Publications and Presentations


Eradication of B. cepacia with intensive antibiotic therapy

CFNN (Cystic Fibrosis News Network), JANUARY 25, 2011

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Report from the 24th Annual North American CF conference (NACF), Baltimore MD, October 21-23, 2010 - A small U.S. study reports that Burkholderia cepacia can be eradicated with an intensive regimen of multiple antibiotics (Merriss et al. NACF 2010; abstract 338).

Eight CF patients at first acquisition of B. cepacia were identified; the infecting species were B. cenocepacia, B. multivorans and B. gladioli.  The eradication protocol consisted of two courses of IV antibiotics (an aminoglycoside + a beta lactam) and a concurrent inhaled antibiotic (tobramycin or colistin) for three weeks. After IV therapy, treatment continued with the inhaled antibiotic + an oral antibiotic (ciprofloxacin or trimethoprim/sulfamethoxazole); some patients also received chronic azithromycin.

With this regimen, 5 of 8 patients were successfully eradicated, defined as one year of negative cultures (min. four cultures). Patients in the eradicated versus non-eradicated group were younger at first acquisition (43.6 vs. 139.3 months). Eradication was associated with a reduction in the number of inpatient days in the year following successful treatment.

A separate in vitro study has investigated the potential benefits of combining temocillin and tobramycin against B. cepacia complex (BCC) and P. aeruginosa (Einarsson et al. NACF 2010; abstract 358). While neither drug alone was effective against BCC, the temocillin/tobramycin combination was synergistic for one P. aeruginosa and one BCC isolate, and additive for one BCC isolate. These preliminary results suggest that combined temocillin/tobramycin may be clinically useful against resistant P. aeruginosa and BCC co-infections.

Dr. Stuart Elborn: This study reports the outcome of 8 patients with a range of Burkholderia cepacia complex organisms treated with a combination of IV, oral and inhaled antibiotics.  Successful eradication was achieved in 5 of 8 patients.   It was not clear from the data if any of the organisms were more likely to be eradicated.  For example, there is little evidence in the literature that B. cenocepacia can be eradicated whereas B. multivorans and B. gladioli may be more susceptible to this approach.

Socioeconomic status affects lung function, outcomes

CFNN (Cystic Fibrosis News Network), JANUARY 25, 2011

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Report from the 24th Annual North American CF conference (NACF), Baltimore MD, October 21-23, 2010 - Two studies from the U.S. and U.K. report that lower socioeconomic status (SES) is associated with poorer lung function, notably during early childhood.

In the U.S., 50 adolescent CF patients and their caregivers were recruited from the multisite iCARE program. Demographic and income data were obtained with questionnaires; clinical data (FEV1, BMI) were taken from medical records (Eakin et al. NACF 2010; abstract 630).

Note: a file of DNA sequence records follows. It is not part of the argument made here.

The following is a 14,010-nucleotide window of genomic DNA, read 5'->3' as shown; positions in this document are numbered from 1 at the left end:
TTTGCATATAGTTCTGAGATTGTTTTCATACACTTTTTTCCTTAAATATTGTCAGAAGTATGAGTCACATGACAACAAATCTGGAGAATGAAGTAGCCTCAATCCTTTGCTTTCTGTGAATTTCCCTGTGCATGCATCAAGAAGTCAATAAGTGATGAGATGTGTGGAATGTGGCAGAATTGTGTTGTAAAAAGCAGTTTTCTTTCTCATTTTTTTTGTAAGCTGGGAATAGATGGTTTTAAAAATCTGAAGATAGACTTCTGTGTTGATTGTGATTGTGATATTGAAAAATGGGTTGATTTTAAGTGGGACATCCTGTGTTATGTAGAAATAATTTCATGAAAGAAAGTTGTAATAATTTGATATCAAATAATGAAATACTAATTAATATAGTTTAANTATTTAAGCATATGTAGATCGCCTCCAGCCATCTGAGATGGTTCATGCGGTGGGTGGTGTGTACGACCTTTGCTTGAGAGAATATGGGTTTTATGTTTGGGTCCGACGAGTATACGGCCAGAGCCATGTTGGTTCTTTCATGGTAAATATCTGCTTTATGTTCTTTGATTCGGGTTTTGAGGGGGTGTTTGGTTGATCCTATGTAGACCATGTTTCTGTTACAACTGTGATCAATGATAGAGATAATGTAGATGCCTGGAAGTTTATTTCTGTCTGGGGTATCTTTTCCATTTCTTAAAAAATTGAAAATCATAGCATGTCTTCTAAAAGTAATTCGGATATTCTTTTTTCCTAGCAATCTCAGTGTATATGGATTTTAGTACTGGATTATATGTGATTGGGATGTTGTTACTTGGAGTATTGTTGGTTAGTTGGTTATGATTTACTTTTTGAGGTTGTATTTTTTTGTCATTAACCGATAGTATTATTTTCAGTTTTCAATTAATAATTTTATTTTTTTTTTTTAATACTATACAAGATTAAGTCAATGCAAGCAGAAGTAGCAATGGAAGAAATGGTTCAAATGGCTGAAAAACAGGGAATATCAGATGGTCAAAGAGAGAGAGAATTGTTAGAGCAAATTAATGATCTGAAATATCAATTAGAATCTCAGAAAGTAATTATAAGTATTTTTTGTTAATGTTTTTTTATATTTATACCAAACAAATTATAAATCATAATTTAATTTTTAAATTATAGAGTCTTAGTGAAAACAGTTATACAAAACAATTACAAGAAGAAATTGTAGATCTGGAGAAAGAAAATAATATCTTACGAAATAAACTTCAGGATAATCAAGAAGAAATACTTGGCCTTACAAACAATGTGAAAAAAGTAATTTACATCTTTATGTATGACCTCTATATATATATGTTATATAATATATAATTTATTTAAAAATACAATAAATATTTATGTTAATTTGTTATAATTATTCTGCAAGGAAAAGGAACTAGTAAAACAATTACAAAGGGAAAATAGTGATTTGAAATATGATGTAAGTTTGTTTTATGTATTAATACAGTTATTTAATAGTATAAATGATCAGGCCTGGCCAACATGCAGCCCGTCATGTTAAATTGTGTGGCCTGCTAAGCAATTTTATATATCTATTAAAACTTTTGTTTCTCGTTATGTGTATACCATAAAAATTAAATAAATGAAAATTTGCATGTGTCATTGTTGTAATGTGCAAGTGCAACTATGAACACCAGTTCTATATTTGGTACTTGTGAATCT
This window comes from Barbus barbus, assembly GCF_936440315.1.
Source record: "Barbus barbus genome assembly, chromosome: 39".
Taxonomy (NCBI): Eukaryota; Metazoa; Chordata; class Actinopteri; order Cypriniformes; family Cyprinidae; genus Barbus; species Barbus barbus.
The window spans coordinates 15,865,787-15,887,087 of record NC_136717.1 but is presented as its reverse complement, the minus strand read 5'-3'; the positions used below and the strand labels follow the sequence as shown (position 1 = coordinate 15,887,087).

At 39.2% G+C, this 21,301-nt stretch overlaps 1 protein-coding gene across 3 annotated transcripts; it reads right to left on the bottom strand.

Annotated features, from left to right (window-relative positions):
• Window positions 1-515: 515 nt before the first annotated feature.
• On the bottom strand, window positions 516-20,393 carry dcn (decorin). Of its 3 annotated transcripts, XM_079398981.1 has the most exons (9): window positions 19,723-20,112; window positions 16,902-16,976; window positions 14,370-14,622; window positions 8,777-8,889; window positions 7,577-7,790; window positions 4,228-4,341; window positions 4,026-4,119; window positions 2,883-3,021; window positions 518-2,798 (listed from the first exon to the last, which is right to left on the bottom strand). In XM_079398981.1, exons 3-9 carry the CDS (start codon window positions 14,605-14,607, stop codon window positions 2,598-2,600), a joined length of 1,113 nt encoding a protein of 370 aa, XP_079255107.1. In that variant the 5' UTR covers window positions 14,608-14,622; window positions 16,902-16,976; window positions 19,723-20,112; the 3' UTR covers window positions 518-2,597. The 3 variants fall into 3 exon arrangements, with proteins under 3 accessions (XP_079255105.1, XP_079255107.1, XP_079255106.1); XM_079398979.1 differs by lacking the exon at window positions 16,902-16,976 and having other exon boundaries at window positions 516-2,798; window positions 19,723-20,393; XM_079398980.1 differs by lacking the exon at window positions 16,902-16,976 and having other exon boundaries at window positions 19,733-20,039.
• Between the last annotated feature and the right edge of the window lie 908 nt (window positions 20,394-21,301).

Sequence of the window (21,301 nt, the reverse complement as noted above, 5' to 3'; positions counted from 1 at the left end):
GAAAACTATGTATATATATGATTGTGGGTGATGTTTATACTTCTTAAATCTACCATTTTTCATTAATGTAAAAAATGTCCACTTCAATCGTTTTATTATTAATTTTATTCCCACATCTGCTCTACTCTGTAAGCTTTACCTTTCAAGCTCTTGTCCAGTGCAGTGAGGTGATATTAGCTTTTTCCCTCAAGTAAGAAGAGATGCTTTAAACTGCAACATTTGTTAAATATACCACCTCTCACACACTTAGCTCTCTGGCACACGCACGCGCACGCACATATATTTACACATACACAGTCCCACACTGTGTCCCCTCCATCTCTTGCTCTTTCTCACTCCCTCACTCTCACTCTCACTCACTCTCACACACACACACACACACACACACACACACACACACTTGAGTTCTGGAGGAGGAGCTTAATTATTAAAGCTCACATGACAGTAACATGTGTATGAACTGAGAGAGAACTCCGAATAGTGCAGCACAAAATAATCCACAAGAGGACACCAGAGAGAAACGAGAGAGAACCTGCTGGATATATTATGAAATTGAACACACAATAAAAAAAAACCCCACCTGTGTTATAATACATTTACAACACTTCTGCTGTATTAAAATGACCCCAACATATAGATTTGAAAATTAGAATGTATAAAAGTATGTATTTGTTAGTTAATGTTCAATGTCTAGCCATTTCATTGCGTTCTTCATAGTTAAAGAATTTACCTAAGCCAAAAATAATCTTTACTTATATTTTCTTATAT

Median income was $80,000. FEV1 was 77.8% predicted for income below the median, and 92.5% predicted if above. FEV1 was also lower according to mother's education (less than college, 80.8% predicted; college degree, 93.3% predicted) and father's education (79.7 vs. 92.5% predicted, respectively). Household income was the strongest predictor of FEV1 % predicted, according to multivariate analysis.

A separate retrospective study compared SES and lung function in CF children and adolescents in the U.K. CF registry database (n=3587) (Taylor-Robinson et al. NACF 2010; abstract 631).

The mean change in FEV1 was -1.55% predicted; mean FEV1 at age 5 was 93.1%. For the lowest SES quintile, the mean difference in population FEV1 was -4.71%. Thereafter, SES did not appear to have a significant effect on the rate of pulmonary function decline. Other risk factors for deteriorating lung function included female sex,
P. aeruginosa or B. cepacia colonization, and CF-related diabetes.

Benefits unclear with RSV prophylaxis  

CFNN (Cystic Fibrosis News Network), JANUARY 25, 2011

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Report from the 24th Annual North American CF conference (NACF), Baltimore MD, October 21-23, 2010 - While CF patients are known to be at risk of upper respiratory tract infection, the effectiveness of palivizumab as prophylaxis against respiratory syncytial virus (RSV) is unclear, according to a systematic review of the literature (Saldanha et al. NACF 2010; abstract 313. Published as Robinson et al. Cochrane Database Syst Rev 2010; Feb 17;(2):CD007743).

Palivizumab is a monoclonal antibody that suppresses RSV activity in the respiratory tract. Two retrospective studies have suggested that RSV prophylaxis with palivizumab may reduce hospitalizations (Giebels et al. Pediatr Pulmonol 2008; 43: 169-174; Speer et al. Pediatr Infect Dis J 2008; 27: 559-561). However, no prospective study has been published.

The Cochrane reviewers identified one unpublished randomized controlled trial (n=186) comparing five monthly doses of palivizumab versus placebo in CF infants. One subject in each group was hospitalized for RSV infection at six months' follow-up. At 12 months, there were no significant differences in P. aeruginosa colonization or weight-to-height ratio. A comparable number of patients in each group experienced adverse effects.

With these limited data, the Cochrane reviewers were unable to come to any conclusions regarding the effectiveness or tolerability of palivizumab. Additional studies are needed.


Effect of VX-770 in Persons with Cystic Fibrosis and the G551D-CFTR Mutation

Targeting the Basic Defect in Cystic Fibrosis